"Big Four" Highlights


The Social Significance of ‘Toy Story 3’

No excuses for the bad guy

By Brian Caulfield, FFG Editor

Toy Story

The loud blast you may have heard coming from your video screen was a bunch of animated toy characters passing through a time warp from about 1965 to the present, and speeding past some 40 years of kid drama drivel in the process.

I know I am coming to this a year late, but my sons just got “Toy Story 3” (2010) on DVD and I must  declare that the Pixar production is more than just a great kid’s movie – it has rewritten the script and reset the template for all children’s skits. There is one scene that resounds with social and cultural significance and gives me hope for the next generation. Here it is:

Lots-O’Huggin Bear (“Lotso”) has been exposed as a mean dictator of Sunnyside’s day care toys and the plastic action figures and stuffed animals want to escape his iron grip. “Lotso” foils their inventive plot but they all accidentally fall into the dumpster and are delivered to the incinerator. Caught on an impossibly long conveyor belt, they steadily approach the distant inferno as they try desperately to run against the tide of garbage. Caught in the same predicament, “Lotso” expresses solidarity with the other toys and asks for a push to reach the button that will stop the conveyor. When he reaches the button, though, he turns back to character and runs off, leaving the other toys to face the fire. Ouch – this isn’t supposed to happen in contemporary kid’s stories!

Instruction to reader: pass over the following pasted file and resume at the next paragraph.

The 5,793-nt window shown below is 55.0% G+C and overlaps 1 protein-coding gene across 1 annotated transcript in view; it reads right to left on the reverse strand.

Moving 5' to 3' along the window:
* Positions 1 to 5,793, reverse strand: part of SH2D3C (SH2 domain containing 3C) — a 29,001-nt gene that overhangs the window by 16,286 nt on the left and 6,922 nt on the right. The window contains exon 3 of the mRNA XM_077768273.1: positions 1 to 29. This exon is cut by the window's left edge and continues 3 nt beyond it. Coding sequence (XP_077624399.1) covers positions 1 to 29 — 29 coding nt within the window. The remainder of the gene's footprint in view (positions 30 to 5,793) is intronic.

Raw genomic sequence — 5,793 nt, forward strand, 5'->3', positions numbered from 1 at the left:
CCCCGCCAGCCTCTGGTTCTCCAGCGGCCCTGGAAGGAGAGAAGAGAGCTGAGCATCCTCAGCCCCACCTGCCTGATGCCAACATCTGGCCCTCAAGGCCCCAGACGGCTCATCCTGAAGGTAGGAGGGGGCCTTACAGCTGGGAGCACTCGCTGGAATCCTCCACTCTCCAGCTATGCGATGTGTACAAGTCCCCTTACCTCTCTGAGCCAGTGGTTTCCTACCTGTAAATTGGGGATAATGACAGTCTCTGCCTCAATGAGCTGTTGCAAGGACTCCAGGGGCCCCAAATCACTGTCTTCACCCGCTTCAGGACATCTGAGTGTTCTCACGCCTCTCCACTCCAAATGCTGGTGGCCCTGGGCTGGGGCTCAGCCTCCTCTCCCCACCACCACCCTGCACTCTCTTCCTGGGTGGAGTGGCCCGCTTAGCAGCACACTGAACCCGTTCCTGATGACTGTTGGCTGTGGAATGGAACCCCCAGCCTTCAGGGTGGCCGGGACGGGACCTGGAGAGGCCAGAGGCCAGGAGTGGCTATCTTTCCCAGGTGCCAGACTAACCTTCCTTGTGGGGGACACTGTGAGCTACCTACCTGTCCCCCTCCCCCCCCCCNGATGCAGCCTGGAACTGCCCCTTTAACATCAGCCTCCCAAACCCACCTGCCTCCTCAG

For decades, kids have been brought up on “The Muppets” (even Oscar the Grouch has a good heart), “Barney” (always sunshine and song), countless Disney films which blur the line between good and evil, and the more solid “Veggie Tales,” with the Bible-based animated vegetable figures in which even bad Mr. Nesser is misunderstood and repents. But “Toy Story 3” is different. Even though we learn the root cause of the “Lotso” evil streak – the little girl who loved him, lost him, and never found him again – we still are not asked to grant him instant absolution. The animated plot is much closer to reality, and to the kind of kid stories we used to see in the early 60s – when America was in the midst of a Cold War and we couldn’t afford to have kids thinking that bad guys are really good and the world is soft and cuddly.

The lesson of “Toy Story 3” is that “Lotso” was hurt and became bitter, but that’s no excuse for being mean. He stands poised at the button that would stop the conveyor belt and save the toys that had saved him from being crushed just moments earlier. As I watched with my children for the first time, I fully expected him to press the button and for everyone to hug “Lotso” and learn the lesson that love begets love. What a shock it was to see the mean streak flash across the stuffed bear’s face as he turns and leaves the others to burn.

And where does he run to? He escapes the recycling plant, is nearly run over by a tractor trailer and is placed by the driver on the front grille of the cab, where the other toys who have been flattened by years of facing the wind advise him to keep his mouth shut or something might fly into it. Here we have a novelty in modern kid’s entertainment – punishment for evil, a perpetual 18-wheel Purgatory for the toy gone wrong.

The other toys are saved at the end, of course, by their buddies. When one suggests that they go after “Lotso” to extract revenge, Woody the Sheriff calls off the posse. He will fight in self-defense and to defend others, but revenge is not worth it, he says.

Is it too much to think that “Toy Story 3” is a rather Catholic film?